The Age Of The User Experience – Part One

In case you didn’t know it we are now in the Age of the User Experience. As a result, we will all be reading and hearing much more about the user experience. It is all the rage in this new age to talk about developing organizations and services that provide great user experiences. But does anyone really know what the heck that means. If you go to a store to buy something and you get what you want without a hassle did you have a good experience? Or does something really different and special have to happen for it to be a good experience? Or do you just have to pay extra money to enjoy a unique atmosphere that is part of the purchase in order to have a true user experience? It reminds me of a Ziggy cartoon in which he is ordering lunch. The sign promoting the daily special lists two items. One is “Chili – $3.95”. The other item is “The Chili Experience – $4.95”. Those cynical about the concept of a user experience might indeed claim it’s nothing more than paying extra money for the same thing with a bit of heighted ambience. And you know what? According to some experts that might be right.

In Brian’s first post he discussed empathetic design and referenced an article in Harvard Business Review on the topic. I found a citation to that article in a book Brian suggested to me titled The Experience Economy. When I first heard the title I thought it must be a new book given the current trend in designing user experiences – which is what the book is primarily about. Turns out it was published in 1999 – way before the current infatuation with user experiences. According to this book a company or service provider “stages an experience whenever they engage the customers, connecting with them in a personal, memorable way.” Disneyworld is not just an entertainment or amusement park; it is a theme park experience. Starbucks does not sell coffee; it offers creative beverages in a unique atmosphere. That’s why consumers will go there and spend considerably more for coffee drinks than they would pay at Dunkin Donuts. What about libraries? Do they offer a user experience? Unfortunately, the vast majority do not. In fact, we are guilty of the greatest sin possible accroding to the book. We have allowed our services to be commoditized.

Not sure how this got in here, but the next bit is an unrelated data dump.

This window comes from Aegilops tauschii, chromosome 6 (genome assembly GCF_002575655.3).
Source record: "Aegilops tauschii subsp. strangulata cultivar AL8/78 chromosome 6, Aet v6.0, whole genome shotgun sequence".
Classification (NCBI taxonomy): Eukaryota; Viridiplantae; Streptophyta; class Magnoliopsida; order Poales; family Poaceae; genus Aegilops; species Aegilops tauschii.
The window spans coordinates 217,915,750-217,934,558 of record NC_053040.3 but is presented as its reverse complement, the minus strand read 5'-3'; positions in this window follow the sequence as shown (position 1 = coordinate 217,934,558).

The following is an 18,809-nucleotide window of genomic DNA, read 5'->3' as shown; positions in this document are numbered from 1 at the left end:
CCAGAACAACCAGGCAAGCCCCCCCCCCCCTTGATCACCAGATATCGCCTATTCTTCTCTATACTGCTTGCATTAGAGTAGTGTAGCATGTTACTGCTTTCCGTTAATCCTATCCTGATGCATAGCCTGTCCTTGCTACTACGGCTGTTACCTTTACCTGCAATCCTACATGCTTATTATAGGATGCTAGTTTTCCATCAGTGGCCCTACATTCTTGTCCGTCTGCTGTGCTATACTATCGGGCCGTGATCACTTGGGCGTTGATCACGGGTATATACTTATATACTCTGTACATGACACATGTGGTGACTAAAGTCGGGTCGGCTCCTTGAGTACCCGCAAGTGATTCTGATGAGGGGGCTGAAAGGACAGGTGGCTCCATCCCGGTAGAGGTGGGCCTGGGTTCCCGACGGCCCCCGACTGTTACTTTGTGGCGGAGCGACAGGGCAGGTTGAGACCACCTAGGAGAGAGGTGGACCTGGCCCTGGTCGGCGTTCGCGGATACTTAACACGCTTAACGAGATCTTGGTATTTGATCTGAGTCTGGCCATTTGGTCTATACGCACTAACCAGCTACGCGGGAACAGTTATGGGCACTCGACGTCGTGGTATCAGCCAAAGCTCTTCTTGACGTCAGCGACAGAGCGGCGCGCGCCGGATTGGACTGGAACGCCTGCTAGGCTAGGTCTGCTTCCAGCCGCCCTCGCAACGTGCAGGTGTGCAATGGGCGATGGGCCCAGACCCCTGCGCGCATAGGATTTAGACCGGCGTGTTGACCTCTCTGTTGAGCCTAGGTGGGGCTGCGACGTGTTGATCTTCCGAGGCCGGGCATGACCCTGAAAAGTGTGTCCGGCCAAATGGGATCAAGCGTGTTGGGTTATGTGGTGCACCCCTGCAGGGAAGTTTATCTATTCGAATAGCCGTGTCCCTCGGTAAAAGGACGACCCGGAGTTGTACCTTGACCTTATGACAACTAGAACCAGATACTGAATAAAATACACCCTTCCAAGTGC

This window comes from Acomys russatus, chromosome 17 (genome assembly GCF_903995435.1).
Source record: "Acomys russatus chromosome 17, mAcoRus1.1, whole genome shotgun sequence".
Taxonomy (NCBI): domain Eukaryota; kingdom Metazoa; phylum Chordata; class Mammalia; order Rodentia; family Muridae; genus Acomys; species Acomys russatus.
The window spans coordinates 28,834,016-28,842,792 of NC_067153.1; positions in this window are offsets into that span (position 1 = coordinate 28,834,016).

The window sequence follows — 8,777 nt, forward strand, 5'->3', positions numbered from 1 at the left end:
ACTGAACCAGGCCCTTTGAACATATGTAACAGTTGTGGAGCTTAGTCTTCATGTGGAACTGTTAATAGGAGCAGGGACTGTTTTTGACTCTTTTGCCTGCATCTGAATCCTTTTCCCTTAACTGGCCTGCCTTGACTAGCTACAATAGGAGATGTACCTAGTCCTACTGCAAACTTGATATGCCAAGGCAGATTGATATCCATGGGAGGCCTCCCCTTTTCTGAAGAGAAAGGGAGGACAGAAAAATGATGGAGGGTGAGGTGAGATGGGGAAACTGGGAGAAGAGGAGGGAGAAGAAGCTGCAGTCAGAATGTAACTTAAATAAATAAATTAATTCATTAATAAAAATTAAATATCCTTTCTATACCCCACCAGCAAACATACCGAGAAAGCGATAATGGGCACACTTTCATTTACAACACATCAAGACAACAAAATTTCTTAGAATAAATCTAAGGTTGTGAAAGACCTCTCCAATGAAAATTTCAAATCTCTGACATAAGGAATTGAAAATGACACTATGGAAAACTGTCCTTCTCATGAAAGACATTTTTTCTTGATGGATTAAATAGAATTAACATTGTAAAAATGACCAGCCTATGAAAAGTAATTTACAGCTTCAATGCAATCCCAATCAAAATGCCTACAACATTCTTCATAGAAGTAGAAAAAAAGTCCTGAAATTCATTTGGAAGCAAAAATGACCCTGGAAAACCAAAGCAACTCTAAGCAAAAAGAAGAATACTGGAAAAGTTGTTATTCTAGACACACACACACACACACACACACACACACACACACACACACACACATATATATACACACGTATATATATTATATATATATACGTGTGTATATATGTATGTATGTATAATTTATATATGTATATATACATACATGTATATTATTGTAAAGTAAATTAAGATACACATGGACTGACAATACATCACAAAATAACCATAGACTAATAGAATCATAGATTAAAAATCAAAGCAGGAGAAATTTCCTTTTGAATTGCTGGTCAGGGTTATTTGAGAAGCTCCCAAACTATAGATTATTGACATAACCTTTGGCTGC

Commoditization is the other end of the user experience spectrum. There is no differentiation, and all that can be offered is a cheap product or service. The commodity in which we deal is information. Since we have put most of our organizational focus into obtaining information and making it accessible that is the commodity in which we trade. Consumers (or users) do not highly value the product or service, and they would likely be unwilling to pay more to obtain it. It’s likely most users come to our libraries because they have no other choices (college students, for example, cannot obtain many privileges at any other library but their own), and when they do have a choice, such as using a search engine, they typically will often choose that other information provider first. Libraries are no longer the only provider of this commodity, and hence we are losing our users to other providers that offer information that can be accessed more conveniently – if not cheaper. Despite our efforts to promote the quality of our information over the convenience of our competitors, it has failed to convince users to alter their information seeking behavior. You might argue that libraries also provide services, such as reference or interlibrary loan. But where we fail is in customizing our services to the needs of the individual.

Is it even possible for libraries to offer a user experience? Can we make using the library a memorable experience? Can we do for finding information and conducting research what Starbucks does for coffee? While we can’t have fireworks exploding everytime someone borrows a book  – that would certainly make for a memorable experience – there may be ways that we can do more to create a better user experience for a library user. Whatever that may be I believe it is going to differ somewhat from library to library, as the user experience could be customized to local needs and desires. Perhaps, initially, libraries need to concentrate on making sure things work well. Presently, too many libraries have too many things that are, quite simply, broken. We will be doing more exploration of the user experience concept here at DBL. We may yet discover practical, affordable, and user grabbing ways to, as the Experience Economy suggests, “ING the THING” – what is known as “experientializing” the commodity. Securing our relevance as we head into the future may depend upon it.

I’ll be writing more about the Age of the User Experience in part two of this post.


Jeff Trzeciak – My first post

I am a little behind my fellow contributors to this blog so this is simply an introduction to me and what I’ll be blogging about.

About me

I am currently the University Librarian at McMaster University in Hamilton, Ontario.   While I am in academia now I started my career (more than 20 years ago) in a public library and have worked over the years with special libraries, archives and museums.  For eight years I worked at Wayne State University in Detroit where they have an ALA-accredited MLS program.  My experience there gave me a glimpse into the changing nature of librarian education.